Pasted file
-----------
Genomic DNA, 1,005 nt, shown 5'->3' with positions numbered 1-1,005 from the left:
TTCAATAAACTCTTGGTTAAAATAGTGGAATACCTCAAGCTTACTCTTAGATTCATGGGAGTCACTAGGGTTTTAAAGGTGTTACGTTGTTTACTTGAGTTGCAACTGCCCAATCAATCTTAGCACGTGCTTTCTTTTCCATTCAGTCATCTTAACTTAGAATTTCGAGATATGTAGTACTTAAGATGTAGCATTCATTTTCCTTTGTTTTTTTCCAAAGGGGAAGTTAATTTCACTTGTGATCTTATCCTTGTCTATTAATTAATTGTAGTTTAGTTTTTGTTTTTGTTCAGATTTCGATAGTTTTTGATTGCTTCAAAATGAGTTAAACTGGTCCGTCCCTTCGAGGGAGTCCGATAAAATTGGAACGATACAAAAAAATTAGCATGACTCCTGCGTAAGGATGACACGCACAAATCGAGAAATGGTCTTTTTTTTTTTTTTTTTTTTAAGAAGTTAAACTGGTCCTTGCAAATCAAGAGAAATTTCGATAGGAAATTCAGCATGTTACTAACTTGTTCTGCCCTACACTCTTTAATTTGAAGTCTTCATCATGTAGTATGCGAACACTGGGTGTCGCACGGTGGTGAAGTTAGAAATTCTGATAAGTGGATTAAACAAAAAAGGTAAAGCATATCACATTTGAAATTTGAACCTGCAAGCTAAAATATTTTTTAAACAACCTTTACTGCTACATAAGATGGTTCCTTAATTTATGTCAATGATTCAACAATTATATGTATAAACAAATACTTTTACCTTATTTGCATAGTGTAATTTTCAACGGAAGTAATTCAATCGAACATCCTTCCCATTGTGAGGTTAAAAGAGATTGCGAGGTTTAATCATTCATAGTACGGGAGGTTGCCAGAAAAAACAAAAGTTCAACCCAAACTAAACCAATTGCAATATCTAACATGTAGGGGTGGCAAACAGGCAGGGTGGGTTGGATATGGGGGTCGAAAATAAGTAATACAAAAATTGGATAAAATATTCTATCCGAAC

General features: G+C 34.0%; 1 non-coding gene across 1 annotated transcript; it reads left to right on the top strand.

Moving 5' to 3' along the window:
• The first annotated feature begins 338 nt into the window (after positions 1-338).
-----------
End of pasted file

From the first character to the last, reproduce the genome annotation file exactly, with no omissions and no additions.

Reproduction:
Genomic DNA, 1,005 nt, shown 5'->3' with positions numbered 1-1,005 from the left:
TTCAATAAACTCTTGGTTAAAATAGTGGAATACCTCAAGCTTACTCTTAGATTCATGGGAGTCACTAGGGTTTTAAAGGTGTTACGTTGTTTACTTGAGTTGCAACTGCCCAATCAATCTTAGCACGTGCTTTCTTTTCCATTCAGTCATCTTAACTTAGAATTTCGAGATATGTAGTACTTAAGATGTAGCATTCATTTTCCTTTGTTTTTTTCCAAAGGGGAAGTTAATTTCACTTGTGATCTTATCCTTGTCTATTAATTAATTGTAGTTTAGTTTTTGTTTTTGTTCAGATTTCGATAGTTTTTGATTGCTTCAAAATGAGTTAAACTGGTCCGTCCCTTCGAGGGAGTCCGATAAAATTGGAACGATACAAAAAAATTAGCATGACTCCTGCGTAAGGATGACACGCACAAATCGAGAAATGGTCTTTTTTTTTTTTTTTTTTTTAAGAAGTTAAACTGGTCCTTGCAAATCAAGAGAAATTTCGATAGGAAATTCAGCATGTTACTAACTTGTTCTGCCCTACACTCTTTAATTTGAAGTCTTCATCATGTAGTATGCGAACACTGGGTGTCGCACGGTGGTGAAGTTAGAAATTCTGATAAGTGGATTAAACAAAAAAGGTAAAGCATATCACATTTGAAATTTGAACCTGCAAGCTAAAATATTTTTTAAACAACCTTTACTGCTACATAAGATGGTTCCTTAATTTATGTCAATGATTCAACAATTATATGTATAAACAAATACTTTTACCTTATTTGCATAGTGTAATTTTCAACGGAAGTAATTCAATCGAACATCCTTCCCATTGTGAGGTTAAAAGAGATTGCGAGGTTTAATCATTCATAGTACGGGAGGTTGCCAGAAAAAACAAAAGTTCAACCCAAACTAAACCAATTGCAATATCTAACATGTAGGGGTGGCAAACAGGCAGGGTGGGTTGGATATGGGGGTCGAAAATAAGTAATACAAAAATTGGATAAAATATTCTATCCGAAC

General features: G+C 34.0%; 1 non-coding gene across 1 annotated transcript; it reads left to right on the top strand.

Moving 5' to 3' along the window:
• The first annotated feature begins 338 nt into the window (after positions 1-338).